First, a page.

In recent years, more and more entrepreneurs are considering raising investment through crowdfunding. So what exactly is crowdfunding and how does it work?
What is crowdfunding?
Crowdfunding is a method of raising finance for projects, campaigns, charities and businesses from a large number of individual investors, typically using an online platform.
The following parties are normally involved in crowdfunding:
This is the individual, business or organisation which is seeking finance for a specified project.
For the purposes of business start-ups, the project initiator will be looking for funding to set up their business or design, build and get a product to market.
They will create an online crowdfunding page on their chosen platform, outlining the nature of the business venture and specifying the level of funding required.
They will also detail how the finance is intended to be used and what the investors can expect to receive in return for providing funding (if anything).
These are the individuals or businesses who provide funding for the crowdfunded projects.
They will decide how much money to contribute to the campaign. This is then added to the overall pot of crowdfunded investment. Often, the level of funding of each particular investor will entitle them to a specific expected return, with larger donations normally resulting in extra benefits.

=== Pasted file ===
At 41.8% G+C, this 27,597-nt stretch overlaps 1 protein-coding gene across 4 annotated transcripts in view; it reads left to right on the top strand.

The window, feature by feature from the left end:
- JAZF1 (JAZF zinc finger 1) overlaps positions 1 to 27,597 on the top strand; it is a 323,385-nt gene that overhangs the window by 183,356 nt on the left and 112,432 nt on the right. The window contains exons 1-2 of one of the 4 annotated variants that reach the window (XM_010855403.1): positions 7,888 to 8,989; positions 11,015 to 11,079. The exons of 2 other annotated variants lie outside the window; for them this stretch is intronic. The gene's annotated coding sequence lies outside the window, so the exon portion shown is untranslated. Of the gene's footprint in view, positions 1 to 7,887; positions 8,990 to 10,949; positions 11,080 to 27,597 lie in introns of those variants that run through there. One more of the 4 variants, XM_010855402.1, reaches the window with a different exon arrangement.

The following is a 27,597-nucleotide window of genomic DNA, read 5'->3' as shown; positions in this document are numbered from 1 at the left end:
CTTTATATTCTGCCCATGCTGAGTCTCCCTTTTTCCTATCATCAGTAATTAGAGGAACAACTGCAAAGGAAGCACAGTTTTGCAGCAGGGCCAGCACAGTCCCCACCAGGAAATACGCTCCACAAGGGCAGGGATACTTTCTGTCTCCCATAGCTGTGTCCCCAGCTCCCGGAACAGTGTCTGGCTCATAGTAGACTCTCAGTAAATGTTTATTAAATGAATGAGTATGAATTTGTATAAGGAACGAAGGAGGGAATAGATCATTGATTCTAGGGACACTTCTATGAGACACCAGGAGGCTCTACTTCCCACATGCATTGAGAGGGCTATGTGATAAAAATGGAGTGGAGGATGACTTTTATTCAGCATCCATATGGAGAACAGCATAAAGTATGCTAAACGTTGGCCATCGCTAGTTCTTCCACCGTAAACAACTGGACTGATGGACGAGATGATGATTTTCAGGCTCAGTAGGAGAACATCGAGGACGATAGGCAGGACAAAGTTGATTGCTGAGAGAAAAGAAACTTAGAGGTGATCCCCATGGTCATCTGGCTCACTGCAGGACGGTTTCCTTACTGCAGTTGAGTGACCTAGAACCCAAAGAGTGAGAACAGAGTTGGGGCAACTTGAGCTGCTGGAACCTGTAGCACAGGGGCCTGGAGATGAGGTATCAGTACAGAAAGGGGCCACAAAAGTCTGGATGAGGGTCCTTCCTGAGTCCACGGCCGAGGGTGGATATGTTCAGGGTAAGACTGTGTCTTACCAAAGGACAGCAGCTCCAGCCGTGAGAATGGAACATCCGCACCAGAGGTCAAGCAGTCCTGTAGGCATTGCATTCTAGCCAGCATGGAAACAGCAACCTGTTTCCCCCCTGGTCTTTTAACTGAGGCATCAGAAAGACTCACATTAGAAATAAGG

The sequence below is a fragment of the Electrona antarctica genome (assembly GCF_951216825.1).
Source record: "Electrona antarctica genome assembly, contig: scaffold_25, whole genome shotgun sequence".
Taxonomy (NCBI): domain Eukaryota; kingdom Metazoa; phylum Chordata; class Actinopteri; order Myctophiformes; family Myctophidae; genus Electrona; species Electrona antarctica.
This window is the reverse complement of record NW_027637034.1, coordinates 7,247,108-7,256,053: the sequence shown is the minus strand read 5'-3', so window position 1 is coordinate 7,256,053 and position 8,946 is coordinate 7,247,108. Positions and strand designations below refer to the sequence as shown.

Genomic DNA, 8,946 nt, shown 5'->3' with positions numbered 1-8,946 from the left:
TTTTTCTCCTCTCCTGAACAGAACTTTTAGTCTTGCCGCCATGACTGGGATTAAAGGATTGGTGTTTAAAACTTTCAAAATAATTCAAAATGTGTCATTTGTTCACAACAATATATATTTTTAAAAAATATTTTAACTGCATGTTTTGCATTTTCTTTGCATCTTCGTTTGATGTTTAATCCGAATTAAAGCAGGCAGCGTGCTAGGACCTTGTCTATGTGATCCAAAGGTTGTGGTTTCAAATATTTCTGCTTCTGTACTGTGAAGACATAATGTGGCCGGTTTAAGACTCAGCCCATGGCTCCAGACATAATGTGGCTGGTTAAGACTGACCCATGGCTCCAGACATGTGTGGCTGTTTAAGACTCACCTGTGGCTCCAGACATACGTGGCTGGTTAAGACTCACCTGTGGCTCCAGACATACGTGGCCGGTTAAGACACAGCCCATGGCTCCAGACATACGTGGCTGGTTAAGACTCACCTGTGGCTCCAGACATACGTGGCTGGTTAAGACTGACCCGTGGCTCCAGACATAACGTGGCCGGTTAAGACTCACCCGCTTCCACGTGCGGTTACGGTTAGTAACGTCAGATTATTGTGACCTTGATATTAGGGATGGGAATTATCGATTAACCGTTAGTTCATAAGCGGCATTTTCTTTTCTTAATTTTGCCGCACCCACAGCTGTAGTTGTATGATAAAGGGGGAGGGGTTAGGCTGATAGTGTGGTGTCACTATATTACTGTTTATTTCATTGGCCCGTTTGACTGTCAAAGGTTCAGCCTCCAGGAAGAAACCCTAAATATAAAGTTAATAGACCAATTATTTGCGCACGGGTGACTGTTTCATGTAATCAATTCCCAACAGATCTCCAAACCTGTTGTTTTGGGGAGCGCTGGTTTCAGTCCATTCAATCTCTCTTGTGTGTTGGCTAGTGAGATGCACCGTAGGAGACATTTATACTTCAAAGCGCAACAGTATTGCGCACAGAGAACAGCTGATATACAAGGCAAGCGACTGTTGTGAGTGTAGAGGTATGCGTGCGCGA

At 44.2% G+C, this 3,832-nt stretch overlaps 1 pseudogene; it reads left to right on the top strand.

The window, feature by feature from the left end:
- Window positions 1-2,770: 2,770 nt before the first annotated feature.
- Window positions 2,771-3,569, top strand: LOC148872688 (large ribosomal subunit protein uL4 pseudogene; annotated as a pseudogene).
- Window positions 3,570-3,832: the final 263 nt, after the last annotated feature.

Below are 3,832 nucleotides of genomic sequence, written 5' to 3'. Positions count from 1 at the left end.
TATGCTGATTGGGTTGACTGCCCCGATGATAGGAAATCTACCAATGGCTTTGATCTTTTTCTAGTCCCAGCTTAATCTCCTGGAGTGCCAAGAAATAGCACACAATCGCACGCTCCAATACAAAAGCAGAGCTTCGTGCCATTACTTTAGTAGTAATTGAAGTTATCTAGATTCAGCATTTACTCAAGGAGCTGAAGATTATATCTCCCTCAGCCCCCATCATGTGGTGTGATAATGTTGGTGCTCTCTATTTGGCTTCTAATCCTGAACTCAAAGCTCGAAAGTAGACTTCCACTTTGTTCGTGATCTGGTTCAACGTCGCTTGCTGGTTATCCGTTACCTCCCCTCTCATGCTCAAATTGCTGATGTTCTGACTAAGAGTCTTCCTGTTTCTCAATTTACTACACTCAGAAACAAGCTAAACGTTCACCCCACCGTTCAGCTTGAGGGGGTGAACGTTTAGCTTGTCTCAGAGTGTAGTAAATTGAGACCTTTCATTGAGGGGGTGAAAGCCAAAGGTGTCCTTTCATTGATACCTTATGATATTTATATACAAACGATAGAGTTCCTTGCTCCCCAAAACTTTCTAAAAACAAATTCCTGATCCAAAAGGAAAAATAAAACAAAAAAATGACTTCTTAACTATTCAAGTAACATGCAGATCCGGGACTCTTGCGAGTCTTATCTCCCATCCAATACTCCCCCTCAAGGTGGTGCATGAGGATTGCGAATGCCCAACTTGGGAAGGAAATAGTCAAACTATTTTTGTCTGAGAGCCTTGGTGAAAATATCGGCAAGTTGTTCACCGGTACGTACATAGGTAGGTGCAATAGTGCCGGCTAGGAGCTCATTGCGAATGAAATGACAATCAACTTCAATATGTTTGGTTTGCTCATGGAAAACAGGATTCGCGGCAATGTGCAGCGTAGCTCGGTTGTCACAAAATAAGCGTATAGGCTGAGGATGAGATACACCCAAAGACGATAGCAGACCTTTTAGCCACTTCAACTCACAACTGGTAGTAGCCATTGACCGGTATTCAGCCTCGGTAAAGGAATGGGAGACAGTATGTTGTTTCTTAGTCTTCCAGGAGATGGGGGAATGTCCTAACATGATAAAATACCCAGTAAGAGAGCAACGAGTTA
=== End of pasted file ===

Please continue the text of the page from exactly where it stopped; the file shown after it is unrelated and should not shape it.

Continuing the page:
This is the cloud-based software, normally managed by a crowdfunding company, which acts as the primary interface for project initiators and investors.
Crowdfunding pages will usually be hosted on the platform and it will collect donations from investors, providing them with online accounts and visibility of the whole process. In turn, the platform will pay the monies collected from the investors to the project initiator, generally taking a small percentage as their service fee.